Posts Tagged ‘Wendy Glauser’

How Medicine Got Too Good for It’s Own Good

April 12, 2018

The title of this post is identical to the title of a Feature Article by Wendy Glauser in the Feature section in the 7 April 2018 Issue of the New Scientist. H. Gilbert Welch is both a physician and an academic researcher. He has spend the last 25 years warning of the dangers of overzealous medicine. He fears that doctors are detecting problems too early convincing healthy people they are sick, and treating them too aggressively.

His latest research was published in December in the Journal of the American Medical Association. He found that in US hospital regions with high rates of CT scans, which are typically ordered to check the lungs and abdomen, many more kidneys are removed. Apparently when doctors look at the images they see the kidneys too, and often stumble on innocuous cancers. Welch said, “It’s leading some people to be treated for disease that was never going to bother them. Moreover, there is significant risk. 1 in 50 of those who underwent surgery died within a month.

Welch is a professor at the Dartmouth Geisel School of Medicine, He has written three books highlighting unnecessary medical care, as well as dozens of journal articles and call-to-arms pieces in newspapers such as The New York Times. With biomedical companies designing ever more tests, such as breath-tests for cancer, the problem seems poised to worsen. Welch says, “It’s a very frothy industry right now.”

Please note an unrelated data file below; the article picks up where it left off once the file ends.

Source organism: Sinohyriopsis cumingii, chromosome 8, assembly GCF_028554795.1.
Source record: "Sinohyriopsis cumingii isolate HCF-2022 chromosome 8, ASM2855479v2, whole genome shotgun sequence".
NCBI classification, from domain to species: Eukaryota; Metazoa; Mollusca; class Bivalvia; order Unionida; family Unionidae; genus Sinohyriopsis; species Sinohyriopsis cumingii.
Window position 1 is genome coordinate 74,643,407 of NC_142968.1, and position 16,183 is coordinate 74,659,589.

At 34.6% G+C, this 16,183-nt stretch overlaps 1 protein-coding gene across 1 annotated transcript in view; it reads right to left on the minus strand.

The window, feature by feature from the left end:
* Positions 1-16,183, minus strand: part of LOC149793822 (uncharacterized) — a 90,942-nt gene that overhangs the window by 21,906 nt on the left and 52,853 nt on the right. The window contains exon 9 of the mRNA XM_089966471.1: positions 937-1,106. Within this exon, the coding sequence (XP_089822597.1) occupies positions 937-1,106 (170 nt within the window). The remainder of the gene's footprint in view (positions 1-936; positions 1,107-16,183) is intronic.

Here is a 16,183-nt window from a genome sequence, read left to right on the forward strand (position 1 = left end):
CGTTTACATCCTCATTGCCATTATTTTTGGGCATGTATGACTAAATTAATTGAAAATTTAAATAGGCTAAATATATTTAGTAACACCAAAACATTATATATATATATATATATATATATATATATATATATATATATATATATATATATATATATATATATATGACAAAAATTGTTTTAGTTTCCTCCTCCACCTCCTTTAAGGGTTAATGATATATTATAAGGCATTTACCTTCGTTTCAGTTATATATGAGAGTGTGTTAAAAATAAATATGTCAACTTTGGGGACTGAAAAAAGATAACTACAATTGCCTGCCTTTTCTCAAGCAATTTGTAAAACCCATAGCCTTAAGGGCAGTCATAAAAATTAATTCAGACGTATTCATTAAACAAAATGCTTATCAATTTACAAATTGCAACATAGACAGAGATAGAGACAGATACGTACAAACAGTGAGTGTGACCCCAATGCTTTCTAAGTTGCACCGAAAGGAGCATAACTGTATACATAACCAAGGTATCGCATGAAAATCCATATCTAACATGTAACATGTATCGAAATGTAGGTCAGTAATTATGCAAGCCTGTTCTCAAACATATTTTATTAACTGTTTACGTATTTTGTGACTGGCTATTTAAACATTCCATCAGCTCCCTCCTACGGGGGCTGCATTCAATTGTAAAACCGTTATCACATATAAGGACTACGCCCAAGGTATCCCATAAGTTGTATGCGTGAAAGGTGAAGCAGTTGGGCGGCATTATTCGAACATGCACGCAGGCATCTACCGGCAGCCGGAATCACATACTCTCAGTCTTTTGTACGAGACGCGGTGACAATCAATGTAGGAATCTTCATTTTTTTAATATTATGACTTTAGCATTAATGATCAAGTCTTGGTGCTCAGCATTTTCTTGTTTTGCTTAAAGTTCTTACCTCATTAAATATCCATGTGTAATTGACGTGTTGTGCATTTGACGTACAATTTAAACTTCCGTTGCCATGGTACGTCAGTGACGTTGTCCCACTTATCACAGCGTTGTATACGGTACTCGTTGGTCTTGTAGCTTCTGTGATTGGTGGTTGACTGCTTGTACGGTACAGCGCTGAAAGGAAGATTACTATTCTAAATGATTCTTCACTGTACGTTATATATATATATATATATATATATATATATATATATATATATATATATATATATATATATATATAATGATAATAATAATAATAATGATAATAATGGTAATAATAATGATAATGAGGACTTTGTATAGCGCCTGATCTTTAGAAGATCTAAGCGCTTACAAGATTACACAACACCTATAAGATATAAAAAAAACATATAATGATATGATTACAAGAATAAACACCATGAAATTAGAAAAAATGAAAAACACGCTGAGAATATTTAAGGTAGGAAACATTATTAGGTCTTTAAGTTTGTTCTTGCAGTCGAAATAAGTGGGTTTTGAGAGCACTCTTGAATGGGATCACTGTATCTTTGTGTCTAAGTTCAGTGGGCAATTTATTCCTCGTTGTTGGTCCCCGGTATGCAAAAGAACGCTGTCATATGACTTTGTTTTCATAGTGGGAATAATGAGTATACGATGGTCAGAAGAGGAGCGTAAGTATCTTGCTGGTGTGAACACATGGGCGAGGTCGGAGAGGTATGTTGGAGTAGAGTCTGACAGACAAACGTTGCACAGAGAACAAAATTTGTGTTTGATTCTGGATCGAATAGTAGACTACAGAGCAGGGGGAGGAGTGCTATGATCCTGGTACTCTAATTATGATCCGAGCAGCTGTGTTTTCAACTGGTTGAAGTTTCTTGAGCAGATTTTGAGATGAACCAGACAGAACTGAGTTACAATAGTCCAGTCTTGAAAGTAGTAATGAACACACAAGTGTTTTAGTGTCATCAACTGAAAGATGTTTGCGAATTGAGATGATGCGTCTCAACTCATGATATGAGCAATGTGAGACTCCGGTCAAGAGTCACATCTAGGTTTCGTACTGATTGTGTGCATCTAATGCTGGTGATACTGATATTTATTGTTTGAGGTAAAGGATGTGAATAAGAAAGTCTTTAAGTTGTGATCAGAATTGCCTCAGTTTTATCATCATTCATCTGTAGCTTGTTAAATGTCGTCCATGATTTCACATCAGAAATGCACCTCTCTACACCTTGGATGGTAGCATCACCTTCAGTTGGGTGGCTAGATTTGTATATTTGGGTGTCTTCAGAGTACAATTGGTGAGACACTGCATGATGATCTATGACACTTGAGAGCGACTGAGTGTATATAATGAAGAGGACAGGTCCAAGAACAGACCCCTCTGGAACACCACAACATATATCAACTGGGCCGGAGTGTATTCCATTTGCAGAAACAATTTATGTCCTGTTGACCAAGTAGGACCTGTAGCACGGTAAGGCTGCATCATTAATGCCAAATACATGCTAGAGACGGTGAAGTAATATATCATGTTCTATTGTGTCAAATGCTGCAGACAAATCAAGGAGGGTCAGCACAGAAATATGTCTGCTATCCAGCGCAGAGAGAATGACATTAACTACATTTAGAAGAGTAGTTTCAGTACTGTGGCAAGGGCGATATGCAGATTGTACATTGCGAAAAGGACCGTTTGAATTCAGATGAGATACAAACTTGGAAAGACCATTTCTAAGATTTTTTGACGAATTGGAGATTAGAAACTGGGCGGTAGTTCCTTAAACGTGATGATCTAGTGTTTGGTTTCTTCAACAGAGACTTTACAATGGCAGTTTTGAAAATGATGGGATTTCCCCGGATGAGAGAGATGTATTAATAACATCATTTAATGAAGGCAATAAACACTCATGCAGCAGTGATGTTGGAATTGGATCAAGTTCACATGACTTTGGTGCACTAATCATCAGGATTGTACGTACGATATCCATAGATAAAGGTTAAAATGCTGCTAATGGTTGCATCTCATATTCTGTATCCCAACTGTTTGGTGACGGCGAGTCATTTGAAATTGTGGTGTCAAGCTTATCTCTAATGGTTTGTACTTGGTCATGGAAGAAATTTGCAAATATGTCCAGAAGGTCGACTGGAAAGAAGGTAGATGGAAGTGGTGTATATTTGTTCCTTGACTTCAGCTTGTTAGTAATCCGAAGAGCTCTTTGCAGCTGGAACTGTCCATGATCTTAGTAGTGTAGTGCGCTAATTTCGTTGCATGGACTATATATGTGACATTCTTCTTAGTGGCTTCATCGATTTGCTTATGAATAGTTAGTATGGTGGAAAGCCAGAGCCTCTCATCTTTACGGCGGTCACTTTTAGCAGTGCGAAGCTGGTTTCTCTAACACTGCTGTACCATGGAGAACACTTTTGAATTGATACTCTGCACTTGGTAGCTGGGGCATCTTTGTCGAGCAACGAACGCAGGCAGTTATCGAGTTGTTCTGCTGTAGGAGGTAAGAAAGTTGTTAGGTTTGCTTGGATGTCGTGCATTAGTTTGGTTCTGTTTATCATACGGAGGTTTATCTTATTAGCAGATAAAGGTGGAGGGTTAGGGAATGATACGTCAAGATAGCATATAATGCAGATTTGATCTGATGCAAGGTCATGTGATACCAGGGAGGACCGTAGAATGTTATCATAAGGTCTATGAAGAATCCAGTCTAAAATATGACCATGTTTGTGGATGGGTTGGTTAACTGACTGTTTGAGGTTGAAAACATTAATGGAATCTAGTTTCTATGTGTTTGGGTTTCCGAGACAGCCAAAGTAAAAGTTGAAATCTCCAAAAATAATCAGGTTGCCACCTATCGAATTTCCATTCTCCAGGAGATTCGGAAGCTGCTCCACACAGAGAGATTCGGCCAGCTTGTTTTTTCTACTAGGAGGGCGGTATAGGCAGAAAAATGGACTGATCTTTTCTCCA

Welch says, “I was taught in medical school that once a cancer was formed, it was going to relentlessly progress to metastatic cancer. We now know it’s a whole lot more complex than that.” Cancers can grow quickly and slowly; some even vanish on their own.

A new test the worries Welch is liquid biopsy, which identifies pieces of “cell-free DNA” in the blood to determine whether someone has cancer and how bad that cancer is. Welch says, “You think, how could you possibly argue with that, until you look under the hood.” We all have cell-free DNA in our blood, and liquid biopsy analyzes about 2000 different mutations in this DNA. An algorithm then determines what thresholds and combinations of mutation equal cancer. Welch worries about a future in which people are told: “You have a positive liquid biopsy, but we don’t know where the tumor is, so we’re gonna have to start looking.”

Richard Baker a radiologist and colleague of Welch’s says the he often dissuades his patients from a biopsy on their thyroids after imaging has found a nodule, even though that is why they’re seeing him. Baker says, “Thyroid biopsies are skyrocketing in this country, yet deaths from thyroid cancer have always been rare in the US and treatment carries risks of its own. These are difficult ideas for both patients and physicians to accept.

Regarding mammography he found that looking at women who were screened every year for a decade from the age of 50, he found that for every 1000 of these women, roughly one will avoid death through breast cancer, more than 500 will have at least one false alarm and 10 will be treated needlessly.

Welch asks if people want medical care as a way to deal with acute problems for things that are bothering them? Or do they want to take the power of medicine to look hard to try to find things wrong with them? In this age of super-sensitive diagnostics, seek and ye shall find.

For more information on this topic go to the healthy memory blog post, “Less Medicine, More Health.” Better yet, read the book by Dr. H. Gilbert Welch, “Less Medicine, More Health.”